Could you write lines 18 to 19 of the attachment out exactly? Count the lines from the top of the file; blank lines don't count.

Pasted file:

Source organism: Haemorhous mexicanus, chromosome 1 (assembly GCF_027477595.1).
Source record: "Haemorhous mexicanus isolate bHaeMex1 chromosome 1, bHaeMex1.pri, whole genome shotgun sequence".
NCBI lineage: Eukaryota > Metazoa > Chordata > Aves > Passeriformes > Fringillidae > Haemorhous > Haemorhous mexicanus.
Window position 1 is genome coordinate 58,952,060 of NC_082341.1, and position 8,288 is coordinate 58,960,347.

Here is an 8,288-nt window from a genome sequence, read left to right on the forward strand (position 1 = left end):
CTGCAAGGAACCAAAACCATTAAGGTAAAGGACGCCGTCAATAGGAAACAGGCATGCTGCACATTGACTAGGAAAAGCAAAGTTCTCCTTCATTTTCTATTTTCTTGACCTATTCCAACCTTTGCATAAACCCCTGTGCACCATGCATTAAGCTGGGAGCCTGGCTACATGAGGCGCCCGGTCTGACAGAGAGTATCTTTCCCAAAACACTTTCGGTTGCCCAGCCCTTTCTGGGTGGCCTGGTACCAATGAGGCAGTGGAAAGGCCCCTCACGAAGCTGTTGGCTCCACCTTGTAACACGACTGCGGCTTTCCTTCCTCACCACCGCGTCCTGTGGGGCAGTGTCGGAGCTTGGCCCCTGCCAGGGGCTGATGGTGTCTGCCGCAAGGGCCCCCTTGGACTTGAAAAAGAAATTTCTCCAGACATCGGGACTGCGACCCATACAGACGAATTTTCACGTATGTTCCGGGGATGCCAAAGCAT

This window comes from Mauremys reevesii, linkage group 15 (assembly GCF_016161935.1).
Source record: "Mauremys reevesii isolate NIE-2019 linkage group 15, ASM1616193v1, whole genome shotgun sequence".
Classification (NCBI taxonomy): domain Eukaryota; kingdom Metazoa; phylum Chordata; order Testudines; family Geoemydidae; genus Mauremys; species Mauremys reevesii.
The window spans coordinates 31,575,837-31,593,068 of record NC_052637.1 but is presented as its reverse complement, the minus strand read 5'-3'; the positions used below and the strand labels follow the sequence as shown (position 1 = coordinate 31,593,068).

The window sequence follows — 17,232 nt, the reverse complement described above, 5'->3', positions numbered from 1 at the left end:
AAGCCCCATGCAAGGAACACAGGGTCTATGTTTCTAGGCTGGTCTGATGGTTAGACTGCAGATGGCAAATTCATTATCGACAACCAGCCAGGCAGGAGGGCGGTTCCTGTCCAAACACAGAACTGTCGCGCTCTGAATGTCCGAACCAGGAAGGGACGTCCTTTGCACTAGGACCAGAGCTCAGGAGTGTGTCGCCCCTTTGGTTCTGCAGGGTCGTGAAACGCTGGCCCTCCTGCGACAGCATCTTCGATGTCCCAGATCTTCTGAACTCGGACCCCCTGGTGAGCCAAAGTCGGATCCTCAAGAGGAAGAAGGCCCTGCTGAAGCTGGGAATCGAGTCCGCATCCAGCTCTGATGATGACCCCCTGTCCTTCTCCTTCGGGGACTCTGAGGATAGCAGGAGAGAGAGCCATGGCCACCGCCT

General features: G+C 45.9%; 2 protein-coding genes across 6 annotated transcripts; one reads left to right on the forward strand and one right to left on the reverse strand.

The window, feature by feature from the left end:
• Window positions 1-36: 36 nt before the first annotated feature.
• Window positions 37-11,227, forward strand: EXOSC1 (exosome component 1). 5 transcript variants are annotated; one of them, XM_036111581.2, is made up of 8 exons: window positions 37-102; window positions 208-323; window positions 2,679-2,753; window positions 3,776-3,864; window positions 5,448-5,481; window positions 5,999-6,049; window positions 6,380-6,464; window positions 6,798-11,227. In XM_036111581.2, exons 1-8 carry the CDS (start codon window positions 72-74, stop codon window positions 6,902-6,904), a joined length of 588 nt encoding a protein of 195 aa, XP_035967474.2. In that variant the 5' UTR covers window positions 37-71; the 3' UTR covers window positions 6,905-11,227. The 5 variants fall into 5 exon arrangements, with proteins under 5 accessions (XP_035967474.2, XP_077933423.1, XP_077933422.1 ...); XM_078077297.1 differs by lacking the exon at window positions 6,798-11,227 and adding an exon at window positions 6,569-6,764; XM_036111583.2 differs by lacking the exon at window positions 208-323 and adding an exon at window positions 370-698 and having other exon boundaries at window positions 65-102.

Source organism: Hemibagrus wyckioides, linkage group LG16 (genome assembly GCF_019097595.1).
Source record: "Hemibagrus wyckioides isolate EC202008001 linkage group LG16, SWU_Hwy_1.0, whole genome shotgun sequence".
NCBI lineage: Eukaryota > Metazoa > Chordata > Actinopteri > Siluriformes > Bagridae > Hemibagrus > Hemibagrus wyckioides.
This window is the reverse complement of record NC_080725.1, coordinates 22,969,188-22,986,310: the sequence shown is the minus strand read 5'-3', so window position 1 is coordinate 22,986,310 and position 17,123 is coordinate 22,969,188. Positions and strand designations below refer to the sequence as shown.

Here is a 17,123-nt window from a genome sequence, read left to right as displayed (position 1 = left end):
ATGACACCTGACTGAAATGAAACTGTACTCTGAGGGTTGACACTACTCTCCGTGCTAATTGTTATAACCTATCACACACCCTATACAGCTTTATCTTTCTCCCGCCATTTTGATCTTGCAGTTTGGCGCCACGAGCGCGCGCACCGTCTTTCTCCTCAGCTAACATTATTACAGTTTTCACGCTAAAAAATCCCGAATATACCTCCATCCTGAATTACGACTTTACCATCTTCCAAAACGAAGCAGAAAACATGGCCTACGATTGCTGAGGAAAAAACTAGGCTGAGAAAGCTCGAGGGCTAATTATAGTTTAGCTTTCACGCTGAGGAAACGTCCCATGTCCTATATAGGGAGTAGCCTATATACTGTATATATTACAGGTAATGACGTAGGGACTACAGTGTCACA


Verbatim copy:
Source record: "Hemibagrus wyckioides isolate EC202008001 linkage group LG16, SWU_Hwy_1.0, whole genome shotgun sequence".
NCBI lineage: Eukaryota > Metazoa > Chordata > Actinopteri > Siluriformes > Bagridae > Hemibagrus > Hemibagrus wyckioides.